Fast adoption of MRAPs has military catching up
LONDON — The urgency with which the U.S. military bought and deployed thousands of Mine Resistant Ambush Protected vehicles to counter the roadside bomb threat in Iraq three years ago has left the Army playing catch-up when it comes to sustainment and training for the heavily armored trucks, the Army’s second-in-command said Tuesday.
Army Vice Chief of Staff Gen. Peter Chiarelli said buying MRAPs “off the shelf” from private companies has forced the Army to develop budgets, a training doctrine and other necessities to keep the vehicles in use. Had the heavily armored vehicles been developed in-house, he said, such costs and contingencies would have been incorporated into the development.
“We’re going to make sure the MRAP [program] is sustained, but it’s a struggle,” said Chiarelli, who was speaking at the Land Warfare Conference in London on Tuesday. “None of that was done and we had to catch up.”
The ad-hoc way the MRAP — notable for its V-shaped hull that helps deflect roadside bomb blasts — deployed to Iraq and Afghanistan showcases how much the military has adapted on the fly over much of the past decade.
Some 12,000 MRAPs were deployed to Iraq in the space of 18 months, he said.
The vehicles have since become a staple of operations in Iraq and Afghanistan, saving lives and lessening the severity of roadside bomb injuries. In the first year of deployment, there were 300 improvised explosive device attacks against the MRAP and not one death, according to globalsecurity.org.
A recent Army directive requires all troops going outside the wire in eastern Afghanistan to be inside an MRAP, according to a report on www.allGov.com, a government watchdog website.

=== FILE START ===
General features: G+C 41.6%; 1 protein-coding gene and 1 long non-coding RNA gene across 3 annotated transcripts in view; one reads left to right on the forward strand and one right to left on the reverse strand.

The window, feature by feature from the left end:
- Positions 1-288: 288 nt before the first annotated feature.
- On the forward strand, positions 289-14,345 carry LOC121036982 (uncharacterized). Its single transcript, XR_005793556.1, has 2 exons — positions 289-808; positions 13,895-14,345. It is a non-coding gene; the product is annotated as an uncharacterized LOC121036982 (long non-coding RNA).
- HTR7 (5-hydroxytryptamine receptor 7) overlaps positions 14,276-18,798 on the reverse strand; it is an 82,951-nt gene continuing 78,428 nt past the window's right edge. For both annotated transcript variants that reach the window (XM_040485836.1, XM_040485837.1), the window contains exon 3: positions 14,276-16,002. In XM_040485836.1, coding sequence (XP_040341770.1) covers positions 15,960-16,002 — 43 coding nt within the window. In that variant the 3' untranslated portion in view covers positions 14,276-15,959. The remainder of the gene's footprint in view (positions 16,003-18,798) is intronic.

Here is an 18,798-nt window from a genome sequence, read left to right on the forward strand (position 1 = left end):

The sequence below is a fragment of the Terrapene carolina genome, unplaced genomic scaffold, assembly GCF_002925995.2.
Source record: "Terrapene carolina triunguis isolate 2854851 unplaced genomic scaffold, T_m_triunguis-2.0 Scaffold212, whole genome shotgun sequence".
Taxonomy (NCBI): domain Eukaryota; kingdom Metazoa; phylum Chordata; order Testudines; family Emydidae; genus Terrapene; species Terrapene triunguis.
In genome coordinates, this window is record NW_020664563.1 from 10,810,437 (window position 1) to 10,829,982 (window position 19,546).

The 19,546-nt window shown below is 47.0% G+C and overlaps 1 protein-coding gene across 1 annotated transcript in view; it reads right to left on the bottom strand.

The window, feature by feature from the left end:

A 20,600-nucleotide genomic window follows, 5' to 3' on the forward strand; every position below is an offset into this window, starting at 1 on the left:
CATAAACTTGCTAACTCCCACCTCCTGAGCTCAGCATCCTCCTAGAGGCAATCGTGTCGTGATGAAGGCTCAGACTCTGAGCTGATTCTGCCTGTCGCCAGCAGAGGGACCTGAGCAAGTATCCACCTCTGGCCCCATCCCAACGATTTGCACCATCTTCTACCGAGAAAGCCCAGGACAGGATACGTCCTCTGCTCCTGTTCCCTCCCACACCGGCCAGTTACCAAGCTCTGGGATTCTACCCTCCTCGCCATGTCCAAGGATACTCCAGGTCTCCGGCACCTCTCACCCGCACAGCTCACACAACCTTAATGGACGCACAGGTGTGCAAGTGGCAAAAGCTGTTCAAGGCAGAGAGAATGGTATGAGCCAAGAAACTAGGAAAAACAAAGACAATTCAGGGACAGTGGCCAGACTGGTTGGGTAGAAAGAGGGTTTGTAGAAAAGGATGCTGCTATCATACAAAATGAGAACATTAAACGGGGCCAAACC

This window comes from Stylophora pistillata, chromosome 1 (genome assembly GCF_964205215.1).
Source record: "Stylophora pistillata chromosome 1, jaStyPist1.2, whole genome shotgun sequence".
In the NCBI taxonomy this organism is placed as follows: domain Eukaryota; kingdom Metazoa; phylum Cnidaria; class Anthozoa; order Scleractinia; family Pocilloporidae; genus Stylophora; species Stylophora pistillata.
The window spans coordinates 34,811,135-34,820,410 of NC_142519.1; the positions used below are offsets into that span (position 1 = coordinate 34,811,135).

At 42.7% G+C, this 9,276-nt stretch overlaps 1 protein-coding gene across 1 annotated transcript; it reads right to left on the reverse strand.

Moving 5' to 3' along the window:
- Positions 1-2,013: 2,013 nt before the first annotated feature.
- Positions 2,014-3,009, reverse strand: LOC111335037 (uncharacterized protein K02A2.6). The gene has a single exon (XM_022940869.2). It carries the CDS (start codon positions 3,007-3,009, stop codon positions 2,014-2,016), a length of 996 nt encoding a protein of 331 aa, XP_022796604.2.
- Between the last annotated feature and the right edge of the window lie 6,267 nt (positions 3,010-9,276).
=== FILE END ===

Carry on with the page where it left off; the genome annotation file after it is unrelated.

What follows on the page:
The current process to bring an Army combat system online takes roughly 10 years, Chiarelli said. It should ideally take closer to four years, he said.
Listing a variety of sleek, modern Army initiatives that address new technology and asymmetrical warfare, Chiarelli touted the Army’s “Ground Combat Vehicle,” a versatile vehicle that could be used in Baghdad, Kabul or southern Afghanistan, reflecting the adaptability needs of today’s military.
The GCV is under development, and the first model could roll out in about seven years, he said.
It would most closely resemble a cross between a Bradley and a tank, but would also be customizable based on the threats in a given environment, according to Maj. Gen. Shelly Martin-Hing, Chiarelli’s spokeswoman. The vehicle would feature different protective systems that can be added and removed as needed, depending on the security situation and other factors in an area of operations, she said.
The last eight years have changed the way the military fights, Chiarelli said. As military doctrine and troop training evolves to counter these new realities, the institutional military must update its technical processes to keep up with the pace of technical development outside the military.
“The reality is we’re on a fast-moving train,” he said.